Search form

10 Brain Break Videos to Share With Your Class

A brain break activity allows your students to shift focus and exercise physically and/or mentally. Children have limited attention spans and are highly driven by new experiences. For example, an eight-year-old can only concentrate on one thing for about 16 to 24 minutes. Regularly providing new activities and a change of pace allows their mind and bodies to reset. 

You might find that some older students are a little reluctant to join in. In this case, emphasize the benefits of leading by example in joining the fun. Although some videos are better suited for certain grades, you can adapt each of these brain breaks to fit any age. 

A brain break activity improves cognitive ability, builds bonds between children and their teacher, and provides a much-needed reprieve for both parties. Most brain breaks follow a pattern of mixing fun with physical exercise. Here are 10 brain breaks videos to share with your class.

1. First Grade - Koo Koo Kanga Roo

Make sure that the class next door isn't going to be disturbed by this sing-along number. It will have your class bouncing around and yelling the words. Simple, catchy, and repetitive, your kids will love this.

2. Second Grade - Disney's Dynamic Duos

In this video, students get to choose various cartoon or movie characters from classic pairings like Peter Pan and Tinkerbell to Finn and Rey. Based on their choice, students are given a simple physical exercise. Some could be doing squats or arm circles while others hop. This may sound like chaos, but it's better to have chaos during a break than during your lesson.

3. Third Grade - How Do You Feel GIFs

In this brain break, children are asked a question such as, "What would you do if your video game system broke?" They then choose one of three GIFS that best describe their reaction and then have to do the corresponding exercise. Simple and friendship building.

4. Fourth Grade - Panda Poses

On a more relaxed note, this brain break encourages students to breathe deeply as they copy the poses of a panda. Superimposed on beautiful nature stills and videos, this guided meditation allows students to refocus their attention in a non-disruptive way.

5. Fifth Grade - Would You Rather? Among Us Edition

In this video, children have a few seconds to choose between two options. Then, there are 20 seconds of simple exercises to do. It gives your students a welcome chance to stretch tired muscles and spout some pop culture info to their classmates.

6. Sixth Grade - Illusion Images

This one might suit both younger and older students. The student is shown a series of optical illusions where they might see one of two images. They can then tell the class what they see first and if they can see the other option as well. Children will love this activity, but you should clarify that there are no correct answers. Different people see different things.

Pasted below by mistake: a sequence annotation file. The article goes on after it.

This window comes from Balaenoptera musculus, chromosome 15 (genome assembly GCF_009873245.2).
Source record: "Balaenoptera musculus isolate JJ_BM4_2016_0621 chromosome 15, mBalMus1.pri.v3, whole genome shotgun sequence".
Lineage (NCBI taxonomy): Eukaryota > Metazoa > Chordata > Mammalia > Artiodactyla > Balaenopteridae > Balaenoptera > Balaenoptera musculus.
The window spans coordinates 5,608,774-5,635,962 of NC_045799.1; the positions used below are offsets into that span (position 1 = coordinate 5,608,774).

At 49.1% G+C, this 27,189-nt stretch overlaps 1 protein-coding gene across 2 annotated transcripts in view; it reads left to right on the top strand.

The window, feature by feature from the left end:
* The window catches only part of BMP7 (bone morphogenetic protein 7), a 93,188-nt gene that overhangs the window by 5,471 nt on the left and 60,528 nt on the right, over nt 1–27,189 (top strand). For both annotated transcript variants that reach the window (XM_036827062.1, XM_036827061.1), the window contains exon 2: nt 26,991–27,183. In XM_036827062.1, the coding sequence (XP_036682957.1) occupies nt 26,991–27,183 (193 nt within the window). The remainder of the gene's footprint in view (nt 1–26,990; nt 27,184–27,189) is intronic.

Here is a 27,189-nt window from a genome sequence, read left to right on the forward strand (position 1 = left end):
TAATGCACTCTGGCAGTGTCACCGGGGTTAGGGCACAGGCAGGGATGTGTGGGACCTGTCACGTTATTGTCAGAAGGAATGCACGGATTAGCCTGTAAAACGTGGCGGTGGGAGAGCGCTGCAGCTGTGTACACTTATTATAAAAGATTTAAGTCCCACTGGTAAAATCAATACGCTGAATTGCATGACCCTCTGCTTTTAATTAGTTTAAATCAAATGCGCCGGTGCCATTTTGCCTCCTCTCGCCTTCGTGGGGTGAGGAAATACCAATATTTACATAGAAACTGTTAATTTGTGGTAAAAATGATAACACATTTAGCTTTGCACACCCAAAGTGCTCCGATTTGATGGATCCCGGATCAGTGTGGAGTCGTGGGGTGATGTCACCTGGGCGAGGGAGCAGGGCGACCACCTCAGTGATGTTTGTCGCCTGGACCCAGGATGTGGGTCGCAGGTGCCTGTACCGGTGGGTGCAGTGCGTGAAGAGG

7. Seventh Grade - Would You Rather? Food Edition

As with the fifth-grade brain break, students choose between two options. "Would you rather eat pizza or chicken nuggets?" is one example. Again, students do physical exercise depending on their choice. Each question could form the basis for a quick discussion.

8. Freeze Dance

All ages will enjoy letting off steam with this energetic brain break. Dancing is a great way to break the ice, too. Just be sure no one breaks a leg on the dance floor!

9. Meme Moods

In this video, three images pop up, and students have to choose one. Different exercises follow, depending on the choice. This brain break is probably more suitable for older students as some of the moods might be beyond a young student's grasp. 

10. Never Have I Ever

This brain break might cause some giggles and heated discussions! Students have to say if they have ever done something and get a different exercise if they have or have not. The questions are innocuous, and you might like to use some of the questions as talking points later during teaching.

Final Thoughts

Most brain breaks involve both mental and physical activity. You may need to adapt some of them depending on your students' abilities. It's important to remember that brain breaks are used frequently but refrain from becoming routine. They are fun activities that should give children a break from learning without overpowering or undervaluing the information being taught.


Written by Stephen Tomkinson
Education World Contributor
Copyright© 2022 Education World